Defendant did not deny the occurrences testified to by the officers. He claimed to have previously paid $50 to a doctor for medical treatment of the girl and that the money he received from her was merely reimbursement. It was stipulated that a named doctor would testify that he had treated the girl in the previous year and that his bill of $50 was paid by the defendant. Defendant says it was not proved that he received the money for his support or maintenance, in whole or in part, and that having advanced money for the girl its return was a legitimate business transaction. The girl testified that there was no arrangement for her to pay defendant the amount of the doctor's bill and that she did not understand she was paying him, although she admitted having received the treatments.

[1] In order to establish that the accused lived and derived support and maintenance from the earnings of prostitution it is not necessary for the prosecution to prove that the money was expended for that purpose. (People v. Navarro, 60 Cal. App. 180 [212 P. 403].) [2] It is not a defense that the accused had a sufficient income from other sources (People v. Coronado, 90 Cal. App. 2d 762, 766-767 [203 P.2d 862]), where it was said that opulent violators of the statute are certainly more odious than impecunious ones. [3] However, when defendant was arrested he had on his person only $25.67 and admitted to the officers that $25 of the amount had been received from the girl. He had also been heard to state that he was "busted" and in need of money, and for that reason was willing to sell a book of some one hundred names and telephone numbers for $50, when he considered it to be worth $2,000. Although, as defendant says, the officers listened in on their microphone for a week and overheard but two money transactions between defendant and the girl, we cannot agree with the contention of defendant that this was insufficient to justify an inference that defendant received the money for his partial support and maintenance. That he was in need of money for the necessities of life appeared from his own statement, if, indeed, such an inference was not reasonably [119 Cal. App. 2d 341] to be drawn from the fact that he was engaged in the nefarious business described. Although he took the stand he did not testify that he was employed or had any means of livelihood other than half of the money the girl received from customers which he supplied. From the undisputed evidence and defendant's admissions he appeared to be a person who was living in whole or in part on the earnings of a prostitute.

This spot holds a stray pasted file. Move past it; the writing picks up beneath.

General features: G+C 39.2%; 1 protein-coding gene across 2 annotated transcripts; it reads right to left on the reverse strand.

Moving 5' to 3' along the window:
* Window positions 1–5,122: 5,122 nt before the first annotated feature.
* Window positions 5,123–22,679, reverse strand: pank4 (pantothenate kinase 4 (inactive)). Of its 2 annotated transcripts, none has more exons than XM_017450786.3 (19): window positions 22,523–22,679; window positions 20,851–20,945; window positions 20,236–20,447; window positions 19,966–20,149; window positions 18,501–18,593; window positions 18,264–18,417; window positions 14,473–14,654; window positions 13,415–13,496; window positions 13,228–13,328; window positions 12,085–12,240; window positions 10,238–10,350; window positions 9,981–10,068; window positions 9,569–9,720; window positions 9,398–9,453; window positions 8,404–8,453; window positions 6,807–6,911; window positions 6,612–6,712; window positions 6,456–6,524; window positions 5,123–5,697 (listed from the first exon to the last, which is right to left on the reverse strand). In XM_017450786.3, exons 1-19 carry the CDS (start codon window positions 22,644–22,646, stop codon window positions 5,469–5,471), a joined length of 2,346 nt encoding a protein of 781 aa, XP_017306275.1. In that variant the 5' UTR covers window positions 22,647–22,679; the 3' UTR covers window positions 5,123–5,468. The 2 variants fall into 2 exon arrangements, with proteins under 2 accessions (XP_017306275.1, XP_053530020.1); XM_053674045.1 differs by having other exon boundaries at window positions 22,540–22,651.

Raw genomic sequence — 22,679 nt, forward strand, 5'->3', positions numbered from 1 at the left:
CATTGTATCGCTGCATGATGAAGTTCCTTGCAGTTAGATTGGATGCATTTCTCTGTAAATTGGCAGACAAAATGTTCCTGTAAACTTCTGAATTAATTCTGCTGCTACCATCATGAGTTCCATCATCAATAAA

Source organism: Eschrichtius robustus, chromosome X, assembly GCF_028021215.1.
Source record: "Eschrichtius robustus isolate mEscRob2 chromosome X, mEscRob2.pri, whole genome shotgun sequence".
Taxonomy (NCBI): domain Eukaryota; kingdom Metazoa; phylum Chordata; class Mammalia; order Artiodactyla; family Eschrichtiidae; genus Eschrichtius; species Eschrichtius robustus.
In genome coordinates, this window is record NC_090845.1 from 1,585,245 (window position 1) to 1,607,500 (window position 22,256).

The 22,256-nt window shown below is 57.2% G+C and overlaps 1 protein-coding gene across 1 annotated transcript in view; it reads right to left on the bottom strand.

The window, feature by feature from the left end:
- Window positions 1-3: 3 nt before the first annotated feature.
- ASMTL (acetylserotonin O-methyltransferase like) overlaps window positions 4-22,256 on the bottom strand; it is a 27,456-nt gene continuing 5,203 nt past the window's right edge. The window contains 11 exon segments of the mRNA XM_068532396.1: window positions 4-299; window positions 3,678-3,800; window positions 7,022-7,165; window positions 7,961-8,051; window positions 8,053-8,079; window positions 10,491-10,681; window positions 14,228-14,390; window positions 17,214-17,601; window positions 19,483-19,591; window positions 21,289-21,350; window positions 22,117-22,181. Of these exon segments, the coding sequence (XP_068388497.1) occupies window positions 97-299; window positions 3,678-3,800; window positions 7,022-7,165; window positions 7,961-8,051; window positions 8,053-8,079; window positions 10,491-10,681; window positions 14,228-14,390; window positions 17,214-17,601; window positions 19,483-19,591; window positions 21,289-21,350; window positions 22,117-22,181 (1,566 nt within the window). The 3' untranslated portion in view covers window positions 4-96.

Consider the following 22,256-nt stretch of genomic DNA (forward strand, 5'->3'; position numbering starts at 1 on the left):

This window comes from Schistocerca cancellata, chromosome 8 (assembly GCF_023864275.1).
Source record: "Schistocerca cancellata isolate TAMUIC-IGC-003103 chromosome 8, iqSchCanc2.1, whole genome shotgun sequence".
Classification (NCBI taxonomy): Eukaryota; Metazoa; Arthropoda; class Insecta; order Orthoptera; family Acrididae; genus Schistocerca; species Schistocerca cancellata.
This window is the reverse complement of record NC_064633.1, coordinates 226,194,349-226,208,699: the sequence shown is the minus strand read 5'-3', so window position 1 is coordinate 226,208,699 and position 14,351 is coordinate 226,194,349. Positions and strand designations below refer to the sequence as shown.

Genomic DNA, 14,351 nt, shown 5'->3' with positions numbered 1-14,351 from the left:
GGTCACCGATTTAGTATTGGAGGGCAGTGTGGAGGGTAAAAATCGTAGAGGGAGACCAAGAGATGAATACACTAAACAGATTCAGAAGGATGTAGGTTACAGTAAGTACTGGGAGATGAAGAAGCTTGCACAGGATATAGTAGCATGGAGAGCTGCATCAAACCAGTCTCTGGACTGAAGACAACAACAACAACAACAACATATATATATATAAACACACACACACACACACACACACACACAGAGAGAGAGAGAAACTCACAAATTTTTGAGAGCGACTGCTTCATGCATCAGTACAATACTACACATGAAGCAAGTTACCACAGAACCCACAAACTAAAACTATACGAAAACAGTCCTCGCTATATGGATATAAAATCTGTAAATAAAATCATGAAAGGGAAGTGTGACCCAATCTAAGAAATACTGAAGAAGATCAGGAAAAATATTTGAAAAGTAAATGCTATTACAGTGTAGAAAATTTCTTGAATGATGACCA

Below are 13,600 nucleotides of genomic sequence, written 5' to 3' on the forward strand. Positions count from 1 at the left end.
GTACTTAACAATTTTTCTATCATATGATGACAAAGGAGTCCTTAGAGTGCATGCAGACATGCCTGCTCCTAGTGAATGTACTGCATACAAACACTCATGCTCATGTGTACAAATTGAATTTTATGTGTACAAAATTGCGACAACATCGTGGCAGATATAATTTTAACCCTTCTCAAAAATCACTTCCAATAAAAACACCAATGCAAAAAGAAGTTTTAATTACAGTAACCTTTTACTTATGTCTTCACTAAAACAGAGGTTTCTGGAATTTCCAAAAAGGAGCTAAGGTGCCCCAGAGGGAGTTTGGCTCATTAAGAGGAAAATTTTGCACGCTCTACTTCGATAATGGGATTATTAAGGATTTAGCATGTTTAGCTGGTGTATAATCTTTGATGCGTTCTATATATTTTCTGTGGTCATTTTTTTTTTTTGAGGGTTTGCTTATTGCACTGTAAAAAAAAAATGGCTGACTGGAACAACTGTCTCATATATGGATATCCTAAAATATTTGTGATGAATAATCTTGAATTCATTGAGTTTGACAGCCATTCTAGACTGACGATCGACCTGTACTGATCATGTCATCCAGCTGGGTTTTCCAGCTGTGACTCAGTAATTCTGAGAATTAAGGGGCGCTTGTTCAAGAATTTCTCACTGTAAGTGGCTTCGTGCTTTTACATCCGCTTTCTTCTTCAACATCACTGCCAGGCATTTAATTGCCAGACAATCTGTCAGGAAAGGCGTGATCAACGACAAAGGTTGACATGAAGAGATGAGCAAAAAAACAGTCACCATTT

[4] While the point is not mentioned it may be questioned whether defendant was shown to be guilty of two offenses of living off the earnings of a prostitute, which is the only offense mentioned in the briefs. However this may be, no prejudice could result since in its order the court directed that the imprisonment on each count and the terms of probation run concurrently. (People v. Dallas, 42 Cal. App. 2d 596, 604 [109 P.2d 409]; People v. Winthrop, 88 Cal. App. 591, 597 [264 P. 263]; People v. Anderson, 75 Cal. App. 365, 371 [242 P. 906]; People v. Sharp, 58 Cal. App. 637, 639 [209 P. 266].)

The order is affirmed.

Wood (Parker), J., and Vallee, J., concurred.